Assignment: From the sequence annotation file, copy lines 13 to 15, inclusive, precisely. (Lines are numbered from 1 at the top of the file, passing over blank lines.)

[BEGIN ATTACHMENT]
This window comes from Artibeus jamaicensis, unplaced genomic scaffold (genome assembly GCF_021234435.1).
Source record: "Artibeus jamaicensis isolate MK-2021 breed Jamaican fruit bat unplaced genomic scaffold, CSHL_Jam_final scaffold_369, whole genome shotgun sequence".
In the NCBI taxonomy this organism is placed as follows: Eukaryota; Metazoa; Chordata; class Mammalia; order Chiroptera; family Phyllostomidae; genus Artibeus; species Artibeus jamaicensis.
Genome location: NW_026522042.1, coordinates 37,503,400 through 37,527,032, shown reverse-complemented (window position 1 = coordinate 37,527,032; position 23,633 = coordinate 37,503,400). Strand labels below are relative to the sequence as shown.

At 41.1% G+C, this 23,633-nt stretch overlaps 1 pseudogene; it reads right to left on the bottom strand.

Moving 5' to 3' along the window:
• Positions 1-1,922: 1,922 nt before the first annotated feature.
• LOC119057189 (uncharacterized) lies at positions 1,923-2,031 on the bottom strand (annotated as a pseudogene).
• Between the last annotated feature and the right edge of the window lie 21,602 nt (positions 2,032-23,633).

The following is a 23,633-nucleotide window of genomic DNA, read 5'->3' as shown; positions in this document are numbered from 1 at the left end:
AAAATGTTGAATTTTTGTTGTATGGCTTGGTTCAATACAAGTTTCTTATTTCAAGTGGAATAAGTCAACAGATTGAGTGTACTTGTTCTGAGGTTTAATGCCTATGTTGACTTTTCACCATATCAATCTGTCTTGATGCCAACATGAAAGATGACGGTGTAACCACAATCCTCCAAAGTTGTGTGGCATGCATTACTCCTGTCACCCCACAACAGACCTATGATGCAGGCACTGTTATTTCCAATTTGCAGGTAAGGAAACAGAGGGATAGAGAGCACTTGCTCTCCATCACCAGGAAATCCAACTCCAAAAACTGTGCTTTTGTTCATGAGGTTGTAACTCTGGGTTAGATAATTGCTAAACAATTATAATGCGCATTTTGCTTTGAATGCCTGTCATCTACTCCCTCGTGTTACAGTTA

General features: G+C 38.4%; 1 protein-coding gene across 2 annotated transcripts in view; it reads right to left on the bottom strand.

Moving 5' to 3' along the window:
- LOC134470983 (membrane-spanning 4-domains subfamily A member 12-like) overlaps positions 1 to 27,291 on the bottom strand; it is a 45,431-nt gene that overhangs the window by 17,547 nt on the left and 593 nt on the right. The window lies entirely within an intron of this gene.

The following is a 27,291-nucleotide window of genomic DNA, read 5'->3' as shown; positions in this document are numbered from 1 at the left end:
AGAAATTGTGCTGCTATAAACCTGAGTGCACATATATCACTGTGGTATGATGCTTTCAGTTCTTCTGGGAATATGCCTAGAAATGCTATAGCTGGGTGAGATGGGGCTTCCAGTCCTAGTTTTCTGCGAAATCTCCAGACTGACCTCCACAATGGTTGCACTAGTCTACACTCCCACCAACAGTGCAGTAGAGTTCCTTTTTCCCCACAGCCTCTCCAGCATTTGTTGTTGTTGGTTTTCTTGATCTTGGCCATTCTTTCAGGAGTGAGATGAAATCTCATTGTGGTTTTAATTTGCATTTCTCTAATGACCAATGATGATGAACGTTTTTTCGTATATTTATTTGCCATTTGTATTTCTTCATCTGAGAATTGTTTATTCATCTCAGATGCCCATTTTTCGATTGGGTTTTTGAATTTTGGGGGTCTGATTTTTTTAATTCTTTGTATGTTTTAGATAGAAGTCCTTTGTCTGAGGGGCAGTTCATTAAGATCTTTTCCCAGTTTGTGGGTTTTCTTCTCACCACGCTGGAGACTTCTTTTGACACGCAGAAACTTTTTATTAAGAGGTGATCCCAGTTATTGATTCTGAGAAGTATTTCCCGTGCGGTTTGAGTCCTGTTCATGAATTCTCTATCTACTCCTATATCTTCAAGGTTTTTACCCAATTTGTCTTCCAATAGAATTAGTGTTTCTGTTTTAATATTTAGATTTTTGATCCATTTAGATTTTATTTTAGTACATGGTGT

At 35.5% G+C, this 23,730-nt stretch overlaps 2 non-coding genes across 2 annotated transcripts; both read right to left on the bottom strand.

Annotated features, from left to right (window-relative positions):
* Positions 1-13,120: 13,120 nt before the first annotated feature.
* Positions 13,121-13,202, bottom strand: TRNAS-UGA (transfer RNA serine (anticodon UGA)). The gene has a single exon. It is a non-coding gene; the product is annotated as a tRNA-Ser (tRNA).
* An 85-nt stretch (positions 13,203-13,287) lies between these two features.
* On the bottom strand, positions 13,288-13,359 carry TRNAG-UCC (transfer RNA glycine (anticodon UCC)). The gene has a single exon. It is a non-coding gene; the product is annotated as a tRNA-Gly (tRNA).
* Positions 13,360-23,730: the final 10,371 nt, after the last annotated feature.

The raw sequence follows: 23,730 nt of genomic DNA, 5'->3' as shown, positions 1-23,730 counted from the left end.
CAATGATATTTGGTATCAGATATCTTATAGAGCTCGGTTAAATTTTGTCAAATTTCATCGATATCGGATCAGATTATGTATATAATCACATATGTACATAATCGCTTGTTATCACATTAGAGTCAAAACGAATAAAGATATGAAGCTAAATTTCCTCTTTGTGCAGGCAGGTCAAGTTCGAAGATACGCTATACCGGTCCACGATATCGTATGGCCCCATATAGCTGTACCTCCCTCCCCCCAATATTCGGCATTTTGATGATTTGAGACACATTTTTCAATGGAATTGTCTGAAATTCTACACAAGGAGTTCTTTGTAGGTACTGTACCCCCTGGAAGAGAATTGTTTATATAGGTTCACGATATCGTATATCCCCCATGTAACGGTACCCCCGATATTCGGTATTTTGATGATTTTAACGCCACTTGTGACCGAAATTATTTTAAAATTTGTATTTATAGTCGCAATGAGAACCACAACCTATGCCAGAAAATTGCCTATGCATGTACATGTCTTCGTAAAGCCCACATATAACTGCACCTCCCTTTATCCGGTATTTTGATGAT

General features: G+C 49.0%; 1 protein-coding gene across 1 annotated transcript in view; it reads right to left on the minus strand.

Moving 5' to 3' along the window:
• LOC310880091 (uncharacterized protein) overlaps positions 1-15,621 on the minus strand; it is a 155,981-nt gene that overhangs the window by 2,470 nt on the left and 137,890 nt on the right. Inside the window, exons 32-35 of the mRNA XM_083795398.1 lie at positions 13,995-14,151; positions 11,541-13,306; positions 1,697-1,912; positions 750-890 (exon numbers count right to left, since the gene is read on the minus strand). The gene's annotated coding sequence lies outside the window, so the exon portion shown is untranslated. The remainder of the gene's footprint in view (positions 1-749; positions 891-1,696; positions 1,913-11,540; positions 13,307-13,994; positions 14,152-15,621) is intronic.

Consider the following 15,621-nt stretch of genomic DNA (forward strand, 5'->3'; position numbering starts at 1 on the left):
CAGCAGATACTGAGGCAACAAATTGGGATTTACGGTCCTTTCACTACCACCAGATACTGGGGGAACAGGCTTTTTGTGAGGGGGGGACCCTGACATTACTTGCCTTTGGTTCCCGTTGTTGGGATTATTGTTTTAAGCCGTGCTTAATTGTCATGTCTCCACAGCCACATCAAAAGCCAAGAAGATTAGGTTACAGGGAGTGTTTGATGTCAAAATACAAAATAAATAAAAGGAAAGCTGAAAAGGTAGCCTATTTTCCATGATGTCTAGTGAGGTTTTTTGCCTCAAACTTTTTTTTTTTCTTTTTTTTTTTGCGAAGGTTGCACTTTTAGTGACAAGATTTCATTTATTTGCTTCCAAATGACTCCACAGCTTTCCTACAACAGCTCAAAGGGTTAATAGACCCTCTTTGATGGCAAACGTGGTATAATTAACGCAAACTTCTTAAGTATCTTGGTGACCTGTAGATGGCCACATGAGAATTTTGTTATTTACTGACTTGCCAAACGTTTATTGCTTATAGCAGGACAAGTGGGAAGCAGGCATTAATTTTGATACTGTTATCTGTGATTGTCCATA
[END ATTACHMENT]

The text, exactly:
Moving 5' to 3' along the window:
- LOC134470983 (membrane-spanning 4-domains subfamily A member 12-like) overlaps positions 1 to 27,291 on the bottom strand; it is a 45,431-nt gene that overhangs the window by 17,547 nt on the left and 593 nt on the right. The window lies entirely within an intron of this gene.

The following is a 27,291-nucleotide window of genomic DNA, read 5'->3' as shown; positions in this document are numbered from 1 at the left end: